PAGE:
• Increased consultation among partners
  • Identification of potential broad scale mitigation opportunities
  • A clear authority to use planning level analyses and decisions during NEPA

For additional guidance see FHWA Planning and Environment Linkages Website.

Decision Making Partner Interests in Long Range Planning and Environmental Review
The Decision Guide data is based on considering all partner interests in transportation decision making: in other words, the specific perspective or values that a decision making partner brings into the process. For example, FHWA/FTA has an "interest" in ensuring that the requirements of the federal regulations are met. The Decision Guide considers the identified interests of the four partners and of the stakeholders in each phase of transportation decision making. The table below allows you to compare the interests of each partnering agency in both long range planning and environmental review. An understanding of interests may provide additional understanding for efforts to integrate these two phases.

Agency Partner Interests in Long Range Planning Partner Interests in Environmental Review
FHWA/FTA
  • Is collaborative and inclusive with stakeholders and the public
  • Reflects the community vision and goals
  • Protects the use of public funds
  • Meets all legal and regulatory requirements
  • Meets air quality conformity
  • Is collaborative and inclusive with stakeholders and the public
  • Built on the foundation of previous processes
  • Correctly/accurately describes the process.
  • Meets legal and regulatory requirements
DOTs
  • Considers state needs and deficiencies equally with other concerns
  • Considers how proposed uses affect functional classification and system ownership
  • Reflects interconnectivity decisions that will not adversely affect the state's system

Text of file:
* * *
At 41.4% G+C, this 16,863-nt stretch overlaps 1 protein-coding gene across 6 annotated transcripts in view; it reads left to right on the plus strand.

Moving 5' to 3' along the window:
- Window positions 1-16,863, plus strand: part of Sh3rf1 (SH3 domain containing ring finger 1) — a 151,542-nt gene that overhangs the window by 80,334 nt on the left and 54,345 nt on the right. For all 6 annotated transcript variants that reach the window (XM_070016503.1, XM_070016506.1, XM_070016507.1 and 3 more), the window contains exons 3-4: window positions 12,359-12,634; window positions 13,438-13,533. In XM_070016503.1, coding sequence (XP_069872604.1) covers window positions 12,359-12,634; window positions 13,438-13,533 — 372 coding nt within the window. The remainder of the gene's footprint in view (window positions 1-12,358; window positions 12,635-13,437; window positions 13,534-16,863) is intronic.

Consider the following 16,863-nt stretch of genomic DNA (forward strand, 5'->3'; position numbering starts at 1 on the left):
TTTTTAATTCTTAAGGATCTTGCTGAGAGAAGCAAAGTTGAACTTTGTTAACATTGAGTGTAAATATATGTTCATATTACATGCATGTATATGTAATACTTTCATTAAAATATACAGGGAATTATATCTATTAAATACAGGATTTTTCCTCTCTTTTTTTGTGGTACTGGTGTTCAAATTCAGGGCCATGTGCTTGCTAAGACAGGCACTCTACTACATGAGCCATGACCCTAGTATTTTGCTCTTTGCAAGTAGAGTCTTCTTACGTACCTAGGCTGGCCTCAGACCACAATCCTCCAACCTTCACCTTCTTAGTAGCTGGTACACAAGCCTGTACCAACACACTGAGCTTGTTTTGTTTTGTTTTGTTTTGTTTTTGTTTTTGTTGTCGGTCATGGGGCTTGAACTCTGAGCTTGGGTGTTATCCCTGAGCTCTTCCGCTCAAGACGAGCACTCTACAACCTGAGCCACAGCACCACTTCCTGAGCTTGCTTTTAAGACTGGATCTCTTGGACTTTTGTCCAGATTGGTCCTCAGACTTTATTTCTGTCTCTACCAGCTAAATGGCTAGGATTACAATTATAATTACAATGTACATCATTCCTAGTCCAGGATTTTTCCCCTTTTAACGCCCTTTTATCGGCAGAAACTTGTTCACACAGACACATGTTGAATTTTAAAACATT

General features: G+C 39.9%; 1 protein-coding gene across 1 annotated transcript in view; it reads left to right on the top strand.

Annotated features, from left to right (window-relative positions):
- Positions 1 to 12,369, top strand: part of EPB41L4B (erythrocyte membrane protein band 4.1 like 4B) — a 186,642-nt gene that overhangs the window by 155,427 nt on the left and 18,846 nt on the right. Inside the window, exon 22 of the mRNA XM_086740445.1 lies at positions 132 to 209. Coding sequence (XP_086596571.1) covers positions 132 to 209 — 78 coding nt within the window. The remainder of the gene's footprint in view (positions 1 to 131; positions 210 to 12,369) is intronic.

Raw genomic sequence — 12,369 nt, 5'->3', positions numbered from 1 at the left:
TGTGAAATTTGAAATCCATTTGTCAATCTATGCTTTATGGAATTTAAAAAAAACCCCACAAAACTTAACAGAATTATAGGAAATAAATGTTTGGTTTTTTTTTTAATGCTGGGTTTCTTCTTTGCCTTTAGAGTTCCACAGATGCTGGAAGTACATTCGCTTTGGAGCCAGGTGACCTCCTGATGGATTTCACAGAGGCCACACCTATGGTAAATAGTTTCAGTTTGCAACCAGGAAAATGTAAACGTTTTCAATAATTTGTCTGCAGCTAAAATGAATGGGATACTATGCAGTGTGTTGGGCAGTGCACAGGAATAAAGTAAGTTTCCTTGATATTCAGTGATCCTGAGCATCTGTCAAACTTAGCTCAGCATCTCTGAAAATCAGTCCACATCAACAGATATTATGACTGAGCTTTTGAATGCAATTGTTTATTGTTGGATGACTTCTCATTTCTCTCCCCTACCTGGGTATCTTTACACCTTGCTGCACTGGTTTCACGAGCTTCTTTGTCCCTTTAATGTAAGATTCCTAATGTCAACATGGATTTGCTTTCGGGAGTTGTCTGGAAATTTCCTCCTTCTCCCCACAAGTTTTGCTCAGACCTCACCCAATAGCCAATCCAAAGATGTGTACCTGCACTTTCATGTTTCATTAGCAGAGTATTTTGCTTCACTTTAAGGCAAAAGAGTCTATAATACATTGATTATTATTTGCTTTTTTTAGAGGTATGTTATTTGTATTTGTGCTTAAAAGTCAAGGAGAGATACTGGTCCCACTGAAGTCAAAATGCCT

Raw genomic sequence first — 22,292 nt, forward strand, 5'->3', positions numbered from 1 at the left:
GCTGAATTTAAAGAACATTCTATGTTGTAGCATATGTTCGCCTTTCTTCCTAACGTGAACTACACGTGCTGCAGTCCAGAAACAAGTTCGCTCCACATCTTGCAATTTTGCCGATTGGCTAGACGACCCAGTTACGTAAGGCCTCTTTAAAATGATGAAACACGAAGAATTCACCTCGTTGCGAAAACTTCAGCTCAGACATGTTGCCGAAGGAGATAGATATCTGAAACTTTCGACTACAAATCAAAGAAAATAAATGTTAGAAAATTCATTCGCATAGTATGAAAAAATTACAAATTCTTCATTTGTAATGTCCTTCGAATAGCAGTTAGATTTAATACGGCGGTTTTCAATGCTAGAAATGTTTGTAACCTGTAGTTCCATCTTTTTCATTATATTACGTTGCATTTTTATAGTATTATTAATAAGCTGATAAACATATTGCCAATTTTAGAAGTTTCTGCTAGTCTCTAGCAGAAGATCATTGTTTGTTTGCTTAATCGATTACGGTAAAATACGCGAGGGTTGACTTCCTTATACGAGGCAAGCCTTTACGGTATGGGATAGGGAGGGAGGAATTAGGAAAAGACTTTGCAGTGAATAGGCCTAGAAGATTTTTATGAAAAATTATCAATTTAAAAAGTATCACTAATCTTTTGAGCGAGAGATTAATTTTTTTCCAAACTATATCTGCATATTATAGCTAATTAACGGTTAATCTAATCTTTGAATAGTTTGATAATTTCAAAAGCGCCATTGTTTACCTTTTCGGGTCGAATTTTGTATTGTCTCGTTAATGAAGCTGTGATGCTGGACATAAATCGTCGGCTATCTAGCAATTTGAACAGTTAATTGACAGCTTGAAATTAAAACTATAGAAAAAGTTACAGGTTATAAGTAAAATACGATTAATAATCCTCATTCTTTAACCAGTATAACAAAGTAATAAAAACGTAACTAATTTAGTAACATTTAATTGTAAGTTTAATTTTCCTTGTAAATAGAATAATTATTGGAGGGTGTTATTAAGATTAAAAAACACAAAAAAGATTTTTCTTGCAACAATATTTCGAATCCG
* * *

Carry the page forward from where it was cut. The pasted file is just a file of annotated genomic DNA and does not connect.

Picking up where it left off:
• Does not create a problem for design, maintenance, operations, and expansion
  • Conforms with the TIP/STIP
  • Meets air quality conformity
  • Is collaborative and inclusive with stakeholders and the public
  • Is comprehensive and fully disclosed
  • Incorporates input from regulatory agencies and other partners
  • Builds on previous processes
  • Begins after funding has been identified for a project
  • Based on an agreement among all partners as to the content of the NEPA document
  • Reflects streamlining through meaningful participation by all with attention to budget and schedule
  • Meets FHWA approval
MPOs
  • Is fiscally constrained
  • Meets federal regulations
  • Conforms to air quality requirements
  • Is developed with broad consultation
  • Ensures equity (political, geographic, social)
  • Promotes consistency between transportation improvements and state/local planned growth and economic development patterns (land use)
  • Explores all possibilities and is realistic
  • Increases the accessibility and mobility for both people and freight
  • Enhances integration and connectivity across modes for people and freight
  • Emphasizes the preservation of the existing transportation system
  • Promotes efficient system management and operation
  • Increases the safety of the system for all users
  • Increases the security of the system for all users
  • Addresses the economic vitality of the area
  • Promotes energy conservation and quality of life
  • Protects and enhances both the human and natural environment
  • Is well documented in order to inform planning processes
  • Follows a public participation process
  • Is consistent with the program and long range transportation plan or identifies the reason for any changes.
  • Is consistent with regional information relied upon to develop the long range plan such as land development and conservation planning
Resource Agencies
  • Incorporates conservation planning
  • Incorporates and document large scale avoidance and minimization
  • Consider indirect and cumulative impacts/land use issues
  • Builds on the foundation of previous planning processes
  • Is legally sufficient
  • Is coordinated with other permitting requirements (e.g. Clean Water Act)
  • Follows an appropriate sequence - avoid, minimize, mitigate